Perhaps in part due to conservative freak-outs like the one exhibited by Dick Morris, progressives are developing a new interest in the National Popular Vote Initiative, an interstate compact aimed at effectively abolishing the Electoral College via pledges to cast EVs for the popular vote winner.
Over at The Week, my former colleague Ryan Cooper takes a look at where additional support for a way around the Electoral College might be found, in states whose “clout” is most diminished.
He didn’t find exactly what he expected: Pennsylvania ranked as the “most screwed” state, and California wasn’t in the Top Ten. That’s mainly because the Golden State (like Florida and Texas) has a lot of residents who aren’t eligible to vote. So Pennsylvania has the highest ratio of eligible voters to electoral votes, and Ohio is second.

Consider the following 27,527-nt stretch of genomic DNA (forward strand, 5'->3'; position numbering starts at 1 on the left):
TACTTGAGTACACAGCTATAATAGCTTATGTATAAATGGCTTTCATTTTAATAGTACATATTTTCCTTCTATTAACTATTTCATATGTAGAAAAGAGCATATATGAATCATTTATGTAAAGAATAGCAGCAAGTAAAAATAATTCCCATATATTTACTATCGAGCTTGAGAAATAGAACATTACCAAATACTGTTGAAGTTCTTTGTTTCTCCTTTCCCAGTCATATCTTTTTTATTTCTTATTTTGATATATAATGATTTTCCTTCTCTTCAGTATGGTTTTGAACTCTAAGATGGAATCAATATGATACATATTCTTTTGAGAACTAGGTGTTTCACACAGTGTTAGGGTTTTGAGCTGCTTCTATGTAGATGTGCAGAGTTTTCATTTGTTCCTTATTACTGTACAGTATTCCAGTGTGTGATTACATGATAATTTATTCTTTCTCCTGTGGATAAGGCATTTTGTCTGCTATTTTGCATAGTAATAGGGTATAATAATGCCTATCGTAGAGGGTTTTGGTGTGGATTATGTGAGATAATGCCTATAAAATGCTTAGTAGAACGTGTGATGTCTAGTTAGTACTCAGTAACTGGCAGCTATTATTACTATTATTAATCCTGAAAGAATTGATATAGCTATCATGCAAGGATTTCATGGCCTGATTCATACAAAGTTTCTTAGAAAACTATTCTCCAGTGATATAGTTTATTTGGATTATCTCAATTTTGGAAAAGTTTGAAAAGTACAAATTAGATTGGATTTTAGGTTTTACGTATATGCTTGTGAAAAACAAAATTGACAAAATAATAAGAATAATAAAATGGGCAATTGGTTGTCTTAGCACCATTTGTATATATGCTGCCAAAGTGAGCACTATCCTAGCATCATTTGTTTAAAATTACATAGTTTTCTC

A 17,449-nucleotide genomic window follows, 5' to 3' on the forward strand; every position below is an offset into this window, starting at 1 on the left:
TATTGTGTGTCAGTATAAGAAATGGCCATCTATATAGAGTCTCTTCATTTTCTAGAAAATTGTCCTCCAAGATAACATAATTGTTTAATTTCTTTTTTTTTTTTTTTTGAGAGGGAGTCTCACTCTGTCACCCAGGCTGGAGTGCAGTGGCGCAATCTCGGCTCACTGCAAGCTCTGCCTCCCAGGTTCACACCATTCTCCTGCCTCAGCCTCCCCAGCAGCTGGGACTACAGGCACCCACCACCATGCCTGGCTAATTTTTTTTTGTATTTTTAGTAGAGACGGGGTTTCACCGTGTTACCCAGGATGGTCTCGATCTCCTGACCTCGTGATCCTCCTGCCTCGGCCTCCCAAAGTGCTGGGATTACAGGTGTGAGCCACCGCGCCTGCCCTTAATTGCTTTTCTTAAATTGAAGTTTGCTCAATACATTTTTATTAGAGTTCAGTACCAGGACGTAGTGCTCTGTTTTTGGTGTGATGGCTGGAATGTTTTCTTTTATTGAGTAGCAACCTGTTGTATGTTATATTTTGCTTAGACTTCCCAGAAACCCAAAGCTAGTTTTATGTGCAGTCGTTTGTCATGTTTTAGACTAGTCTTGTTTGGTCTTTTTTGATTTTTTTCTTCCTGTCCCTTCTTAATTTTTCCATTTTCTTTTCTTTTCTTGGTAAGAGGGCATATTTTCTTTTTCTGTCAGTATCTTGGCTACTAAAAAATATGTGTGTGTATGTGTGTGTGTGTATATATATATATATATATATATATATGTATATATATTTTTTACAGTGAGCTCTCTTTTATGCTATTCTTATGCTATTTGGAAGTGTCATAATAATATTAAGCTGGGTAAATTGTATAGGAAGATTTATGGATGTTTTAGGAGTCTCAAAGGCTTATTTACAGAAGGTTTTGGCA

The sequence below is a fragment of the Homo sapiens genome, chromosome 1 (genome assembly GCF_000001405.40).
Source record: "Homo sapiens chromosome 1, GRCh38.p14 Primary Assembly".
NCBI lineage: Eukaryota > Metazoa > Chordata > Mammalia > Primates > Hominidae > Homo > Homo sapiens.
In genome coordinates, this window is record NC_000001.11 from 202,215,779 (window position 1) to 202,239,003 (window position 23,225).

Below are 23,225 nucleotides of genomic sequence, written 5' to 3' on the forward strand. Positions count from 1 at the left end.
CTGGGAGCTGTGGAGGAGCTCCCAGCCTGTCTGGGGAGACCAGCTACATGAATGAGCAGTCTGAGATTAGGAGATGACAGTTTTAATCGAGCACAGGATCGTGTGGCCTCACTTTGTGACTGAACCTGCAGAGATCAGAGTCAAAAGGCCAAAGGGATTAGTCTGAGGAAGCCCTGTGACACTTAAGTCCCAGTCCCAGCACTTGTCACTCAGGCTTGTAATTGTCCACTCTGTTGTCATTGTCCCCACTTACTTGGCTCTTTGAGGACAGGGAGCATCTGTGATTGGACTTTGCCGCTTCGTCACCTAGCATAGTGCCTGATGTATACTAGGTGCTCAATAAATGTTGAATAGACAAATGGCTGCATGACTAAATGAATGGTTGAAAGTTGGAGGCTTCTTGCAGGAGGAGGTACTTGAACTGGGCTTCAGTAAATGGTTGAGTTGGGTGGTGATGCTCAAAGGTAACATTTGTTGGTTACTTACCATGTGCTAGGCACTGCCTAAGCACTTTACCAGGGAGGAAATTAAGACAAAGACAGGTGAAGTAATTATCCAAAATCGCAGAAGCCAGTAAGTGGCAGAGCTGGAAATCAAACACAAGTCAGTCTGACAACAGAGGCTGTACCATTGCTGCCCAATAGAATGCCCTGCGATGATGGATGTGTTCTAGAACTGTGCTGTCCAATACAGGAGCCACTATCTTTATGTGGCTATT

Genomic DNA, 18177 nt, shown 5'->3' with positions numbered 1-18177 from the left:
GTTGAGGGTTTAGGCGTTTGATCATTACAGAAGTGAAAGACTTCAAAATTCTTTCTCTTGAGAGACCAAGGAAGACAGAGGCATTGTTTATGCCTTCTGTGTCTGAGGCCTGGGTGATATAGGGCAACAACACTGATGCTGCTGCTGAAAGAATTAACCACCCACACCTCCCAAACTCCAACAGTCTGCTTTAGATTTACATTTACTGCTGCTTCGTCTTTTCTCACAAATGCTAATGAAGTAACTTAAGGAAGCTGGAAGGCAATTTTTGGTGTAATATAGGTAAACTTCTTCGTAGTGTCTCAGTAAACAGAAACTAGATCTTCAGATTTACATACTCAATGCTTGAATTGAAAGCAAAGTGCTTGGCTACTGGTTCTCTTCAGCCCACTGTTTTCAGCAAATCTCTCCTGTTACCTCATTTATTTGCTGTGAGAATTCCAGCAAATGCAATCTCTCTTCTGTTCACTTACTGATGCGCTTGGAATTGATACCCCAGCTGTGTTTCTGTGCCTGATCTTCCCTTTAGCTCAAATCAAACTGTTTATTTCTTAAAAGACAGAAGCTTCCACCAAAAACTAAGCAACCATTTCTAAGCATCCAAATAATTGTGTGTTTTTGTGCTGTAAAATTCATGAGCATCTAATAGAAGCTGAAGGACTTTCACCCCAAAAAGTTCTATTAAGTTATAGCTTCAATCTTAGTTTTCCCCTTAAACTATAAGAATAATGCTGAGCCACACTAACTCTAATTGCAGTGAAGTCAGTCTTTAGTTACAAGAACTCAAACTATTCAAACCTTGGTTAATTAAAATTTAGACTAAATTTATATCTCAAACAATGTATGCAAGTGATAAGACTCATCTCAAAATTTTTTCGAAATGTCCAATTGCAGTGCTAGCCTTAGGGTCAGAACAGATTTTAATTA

The trouble with the “most screwed” analysis, of course, is that some states with a marginal underrepresentation in the Electoral College win big from the current system because they are closely contested states that get disproportionate attention thanks to the winner-take-all aspect of EV voting. There’s no way Ohioans are going to feel discriminated against just because voters in Wyoming have, theoretically, triple the EV clout. Pennsylvania is also (in 2012, at least) a battleground state, as are North Carolina and Florida, third and fourth on Ryan’s list of states shorted by the Electoral College. So it’s the underrepresented states that are safely red or blue, like New York, California, Illinois and Texas, that have the most powerful grievance against the status quo.
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